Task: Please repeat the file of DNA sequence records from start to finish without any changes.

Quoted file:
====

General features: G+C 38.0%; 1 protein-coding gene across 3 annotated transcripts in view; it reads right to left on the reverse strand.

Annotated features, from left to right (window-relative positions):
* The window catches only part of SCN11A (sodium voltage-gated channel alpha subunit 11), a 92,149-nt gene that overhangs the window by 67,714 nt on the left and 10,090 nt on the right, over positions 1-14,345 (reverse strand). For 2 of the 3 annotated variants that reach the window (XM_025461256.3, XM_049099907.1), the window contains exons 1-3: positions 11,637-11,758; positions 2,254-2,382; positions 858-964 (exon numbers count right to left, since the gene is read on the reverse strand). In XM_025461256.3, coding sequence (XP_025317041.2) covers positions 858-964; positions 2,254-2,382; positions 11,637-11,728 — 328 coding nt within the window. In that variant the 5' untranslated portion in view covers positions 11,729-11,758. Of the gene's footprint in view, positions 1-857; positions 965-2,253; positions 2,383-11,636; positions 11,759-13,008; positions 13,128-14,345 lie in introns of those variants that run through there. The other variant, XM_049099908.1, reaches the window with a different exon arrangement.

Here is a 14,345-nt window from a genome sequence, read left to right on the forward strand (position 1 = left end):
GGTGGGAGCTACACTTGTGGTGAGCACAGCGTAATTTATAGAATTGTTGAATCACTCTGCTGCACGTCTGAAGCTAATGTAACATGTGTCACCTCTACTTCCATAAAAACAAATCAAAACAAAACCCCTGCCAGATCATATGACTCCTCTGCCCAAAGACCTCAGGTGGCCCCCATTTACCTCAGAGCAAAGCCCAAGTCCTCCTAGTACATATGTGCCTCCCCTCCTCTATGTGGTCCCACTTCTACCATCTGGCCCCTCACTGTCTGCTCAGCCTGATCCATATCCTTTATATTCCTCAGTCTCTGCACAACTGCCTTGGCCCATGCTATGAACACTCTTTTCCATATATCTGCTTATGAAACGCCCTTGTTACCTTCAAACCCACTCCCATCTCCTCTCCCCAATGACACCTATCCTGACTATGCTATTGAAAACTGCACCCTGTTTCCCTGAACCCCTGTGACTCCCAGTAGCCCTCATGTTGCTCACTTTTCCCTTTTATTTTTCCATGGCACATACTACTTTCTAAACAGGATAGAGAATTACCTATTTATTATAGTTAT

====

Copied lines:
General features: G+C 38.0%; 1 protein-coding gene across 3 annotated transcripts in view; it reads right to left on the reverse strand.

Annotated features, from left to right (window-relative positions):
* The window catches only part of SCN11A (sodium voltage-gated channel alpha subunit 11), a 92,149-nt gene that overhangs the window by 67,714 nt on the left and 10,090 nt on the right, over positions 1-14,345 (reverse strand). For 2 of the 3 annotated variants that reach the window (XM_025461256.3, XM_049099907.1), the window contains exons 1-3: positions 11,637-11,758; positions 2,254-2,382; positions 858-964 (exon numbers count right to left, since the gene is read on the reverse strand). In XM_025461256.3, coding sequence (XP_025317041.2) covers positions 858-964; positions 2,254-2,382; positions 11,637-11,728 — 328 coding nt within the window. In that variant the 5' untranslated portion in view covers positions 11,729-11,758. Of the gene's footprint in view, positions 1-857; positions 965-2,253; positions 2,383-11,636; positions 11,759-13,008; positions 13,128-14,345 lie in introns of those variants that run through there. The other variant, XM_049099908.1, reaches the window with a different exon arrangement.

Here is a 14,345-nt window from a genome sequence, read left to right on the forward strand (position 1 = left end):
GGTGGGAGCTACACTTGTGGTGAGCACAGCGTAATTTATAGAATTGTTGAATCACTCTGCTGCACGTCTGAAGCTAATGTAACATGTGTCACCTCTACTTCCATAAAAACAAATCAAAACAAAACCCCTGCCAGATCATATGACTCCTCTGCCCAAAGACCTCAGGTGGCCCCCATTTACCTCAGAGCAAAGCCCAAGTCCTCCTAGTACATATGTGCCTCCCCTCCTCTATGTGGTCCCACTTCTACCATCTGGCCCCTCACTGTCTGCTCAGCCTGATCCATATCCTTTATATTCCTCAGTCTCTGCACAACTGCCTTGGCCCATGCTATGAACACTCTTTTCCATATATCTGCTTATGAAACGCCCTTGTTACCTTCAAACCCACTCCCATCTCCTCTCCCCAATGACACCTATCCTGACTATGCTATTGAAAACTGCACCCTGTTTCCCTGAACCCCTGTGACTCCCAGTAGCCCTCATGTTGCTCACTTTTCCCTTTTATTTTTCCATGGCACATACTACTTTCTAAACAGGATAGAGAATTACCTATTTATTATAGTTAT